The DevTools Debugger inspecting an application that has spawned several WebWorker threads

We’ve collected the Debugger improvements in their own article: Faster, Smarter JavaScript Debugging in Firefox DevTools.

In addition to the Debugger, the Web Console saw numerous updates, including greater keyboard accessibility and support for importing modules into the current page.

We’ve also removed or deprecated a few seldom-used and experimental tools, including the Canvas Debugger, Shader Editor, Web Audio Inspector, and WebIDE.

Browser Features

Side-by-Side Profiles

Firefox now defaults to using different profiles for each installed version, making it easier than ever to run multiple copies of Firefox side-by-side.

The macOS dock showing Firefox, Firefox Developer Edition, and Firefox Nightly all running simultaneously

In addition, the browser will warn you if you try to open a newer profile with an older version of Firefox, as such mismatches can occasionally lead to data loss. This protection can be bypassed with the new -allow-downgrade command line argument.

Enhanced Privacy Controls

Firefox 67 better protects your privacy online with new Content Blocking options to avoid known cryptominers and fingerprinters.

Screenshot of the new Content Blocking options: Cryptominer and Fingerprinter blockingYou also have more control over your extensions, which can be prevented from running in private browsing windows.

Screenshot of uBlock Origin's settings with a banner reading "Allowed in Private Windows"This is the default for all newly installed extensions in Firefox 67, though your previously installed extensions will receive permission by default. You can adjust these permissions on a per-extension basis by visiting about:addons.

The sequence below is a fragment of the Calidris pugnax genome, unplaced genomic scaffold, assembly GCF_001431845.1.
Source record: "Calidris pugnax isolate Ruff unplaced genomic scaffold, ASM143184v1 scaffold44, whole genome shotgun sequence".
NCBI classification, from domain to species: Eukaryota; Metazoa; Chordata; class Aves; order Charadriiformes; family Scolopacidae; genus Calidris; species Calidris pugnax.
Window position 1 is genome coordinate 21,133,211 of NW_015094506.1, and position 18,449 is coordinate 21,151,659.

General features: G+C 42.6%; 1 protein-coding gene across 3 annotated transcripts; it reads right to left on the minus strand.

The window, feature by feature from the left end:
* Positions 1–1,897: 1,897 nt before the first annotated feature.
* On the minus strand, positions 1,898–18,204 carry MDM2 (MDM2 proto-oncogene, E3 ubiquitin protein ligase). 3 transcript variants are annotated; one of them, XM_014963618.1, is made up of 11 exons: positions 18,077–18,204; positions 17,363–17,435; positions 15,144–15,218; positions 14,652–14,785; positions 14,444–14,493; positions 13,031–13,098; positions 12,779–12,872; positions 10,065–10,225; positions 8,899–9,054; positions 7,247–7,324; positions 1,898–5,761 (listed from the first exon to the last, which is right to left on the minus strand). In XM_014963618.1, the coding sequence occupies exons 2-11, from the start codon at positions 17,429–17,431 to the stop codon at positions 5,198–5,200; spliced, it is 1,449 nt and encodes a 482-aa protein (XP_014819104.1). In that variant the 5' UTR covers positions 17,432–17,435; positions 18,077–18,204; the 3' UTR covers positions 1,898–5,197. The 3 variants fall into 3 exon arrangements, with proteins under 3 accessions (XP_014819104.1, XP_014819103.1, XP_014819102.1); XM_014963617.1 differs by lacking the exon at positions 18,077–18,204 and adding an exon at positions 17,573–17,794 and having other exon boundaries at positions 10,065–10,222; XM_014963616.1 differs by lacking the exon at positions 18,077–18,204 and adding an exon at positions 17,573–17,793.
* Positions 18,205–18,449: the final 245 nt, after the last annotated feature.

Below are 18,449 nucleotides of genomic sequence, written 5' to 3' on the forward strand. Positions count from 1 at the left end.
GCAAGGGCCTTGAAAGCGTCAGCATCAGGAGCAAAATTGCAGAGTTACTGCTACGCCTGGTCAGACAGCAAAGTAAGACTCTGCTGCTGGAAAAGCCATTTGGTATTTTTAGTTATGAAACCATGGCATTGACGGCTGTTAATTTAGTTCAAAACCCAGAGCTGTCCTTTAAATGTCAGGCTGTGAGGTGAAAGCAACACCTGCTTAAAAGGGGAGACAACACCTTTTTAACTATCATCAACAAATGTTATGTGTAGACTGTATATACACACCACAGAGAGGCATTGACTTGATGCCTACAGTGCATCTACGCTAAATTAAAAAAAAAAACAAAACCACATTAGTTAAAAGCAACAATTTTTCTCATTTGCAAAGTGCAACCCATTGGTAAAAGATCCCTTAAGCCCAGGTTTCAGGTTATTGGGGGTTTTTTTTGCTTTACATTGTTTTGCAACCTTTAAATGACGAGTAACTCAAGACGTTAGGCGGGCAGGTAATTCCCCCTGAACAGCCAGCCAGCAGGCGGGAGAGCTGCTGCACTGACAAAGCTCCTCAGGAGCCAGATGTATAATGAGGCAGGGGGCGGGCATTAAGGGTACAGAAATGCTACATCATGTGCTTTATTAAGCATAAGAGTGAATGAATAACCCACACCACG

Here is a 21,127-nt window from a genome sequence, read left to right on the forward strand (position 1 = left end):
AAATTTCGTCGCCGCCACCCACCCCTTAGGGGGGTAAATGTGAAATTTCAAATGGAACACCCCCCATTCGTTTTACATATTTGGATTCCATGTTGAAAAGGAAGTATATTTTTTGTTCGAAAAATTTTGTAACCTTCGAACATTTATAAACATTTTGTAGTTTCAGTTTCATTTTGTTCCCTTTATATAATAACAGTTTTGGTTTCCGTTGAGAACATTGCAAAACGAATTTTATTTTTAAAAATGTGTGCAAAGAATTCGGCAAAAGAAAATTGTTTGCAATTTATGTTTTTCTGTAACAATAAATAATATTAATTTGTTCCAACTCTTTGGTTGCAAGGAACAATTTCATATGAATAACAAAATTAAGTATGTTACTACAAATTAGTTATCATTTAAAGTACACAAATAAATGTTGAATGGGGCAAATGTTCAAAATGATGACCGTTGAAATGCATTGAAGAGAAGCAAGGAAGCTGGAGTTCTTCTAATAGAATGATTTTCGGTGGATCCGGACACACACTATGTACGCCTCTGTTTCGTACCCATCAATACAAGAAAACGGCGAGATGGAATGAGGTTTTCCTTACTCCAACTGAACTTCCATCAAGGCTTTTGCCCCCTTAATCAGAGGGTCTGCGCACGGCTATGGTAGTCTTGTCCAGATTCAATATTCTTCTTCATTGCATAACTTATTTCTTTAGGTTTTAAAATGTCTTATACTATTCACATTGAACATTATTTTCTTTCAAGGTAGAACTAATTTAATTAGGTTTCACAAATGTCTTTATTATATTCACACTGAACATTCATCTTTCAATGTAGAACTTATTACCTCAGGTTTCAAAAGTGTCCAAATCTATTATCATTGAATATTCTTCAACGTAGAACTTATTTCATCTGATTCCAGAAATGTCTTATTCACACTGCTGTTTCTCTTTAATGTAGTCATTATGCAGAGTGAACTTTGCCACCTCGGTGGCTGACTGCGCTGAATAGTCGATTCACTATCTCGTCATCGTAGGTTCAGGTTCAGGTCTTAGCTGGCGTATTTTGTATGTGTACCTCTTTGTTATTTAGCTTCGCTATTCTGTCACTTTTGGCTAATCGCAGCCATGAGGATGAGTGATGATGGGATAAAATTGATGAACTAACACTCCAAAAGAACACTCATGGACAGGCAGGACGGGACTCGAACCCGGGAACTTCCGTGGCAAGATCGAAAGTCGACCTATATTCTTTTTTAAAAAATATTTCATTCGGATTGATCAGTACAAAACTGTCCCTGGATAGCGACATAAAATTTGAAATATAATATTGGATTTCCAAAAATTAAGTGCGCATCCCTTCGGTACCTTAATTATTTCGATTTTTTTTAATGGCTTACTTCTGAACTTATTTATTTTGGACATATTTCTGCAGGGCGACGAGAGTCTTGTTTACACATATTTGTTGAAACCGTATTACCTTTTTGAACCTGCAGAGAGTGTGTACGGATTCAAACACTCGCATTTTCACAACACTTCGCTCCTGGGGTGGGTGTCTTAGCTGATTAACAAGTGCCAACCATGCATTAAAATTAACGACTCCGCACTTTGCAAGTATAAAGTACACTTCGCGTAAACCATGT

Easier Access to Firefox Accounts and Saved Passwords

We’re working hard to make Firefox Accounts more useful and discoverable this year, starting with a new default icon in the browser toolbar.

Screenshot of the new Firefox Accounts toolbar button and its associated menu

The new icon indicates whether or not you’re signed into a Firefox Account, and makes it easy to perform actions like sending tabs to other devices or manually triggering a sync. Like other toolbar buttons, you can freely move or hide the Firefox Account button according to your preferences.

Check out the many improvements to Firefox’s built-in password manager, including quicker access to your list of saved credentials. You can either click on the new “Logins and Passwords” item in the main menu, or the new “View Saved Logins” button in the login autocomplete popup.

Screenshots of the View Saved Logins popup during autocomplete, and the Logins and Passwords item in the main menu

This can be especially useful if you need to look up or edit a login outside of the normal autofill workflow. And, if you use Firefox Sync, you can access your saved passwords with the Firefox Lockbox app for Android or iOS.

Web Platform Features

Support for legacy FIDO U2F APIs

We’ve enabled legacy FIDO U2F support to improve backwards compatibility with sites that have not yet upgraded to its standards-based successor, WebAuthn.

These APIs make it possible for websites to authenticate users with strong, hardware-backed authentication mechanisms like USB security keys or Windows Hello.

AV1 on Windows, Linux, and macOS

Firefox now supports AV1, a next-generation video codec, on all major desktop platforms. Also, playback on those platforms is now powered by dav1d, a faster and more efficient AV1 decoder developed by the VideoLAN and FFmpeg communities.

JavaScript: String.prototype.matchAll() and Dynamic Imports

Firefox joins Chrome in supporting the matchAll() String prototype method, which takes a regular expression and returns an iterator of all matching text, including capturing groups.

The import() function can now be used to dynamically load JavaScript modules, similarly to how the static import statement works. Now it’s possible to load modules conditionally or in response to user actions, though such imports are harder to reason about for build tools that use static analysis for optimizations like tree shaking.

And more awaits!

This release includes plenty of other fixes and enhancements not covered here, and lots more to come. So what are you waiting for? Download Firefox 67 today and let us know what you think!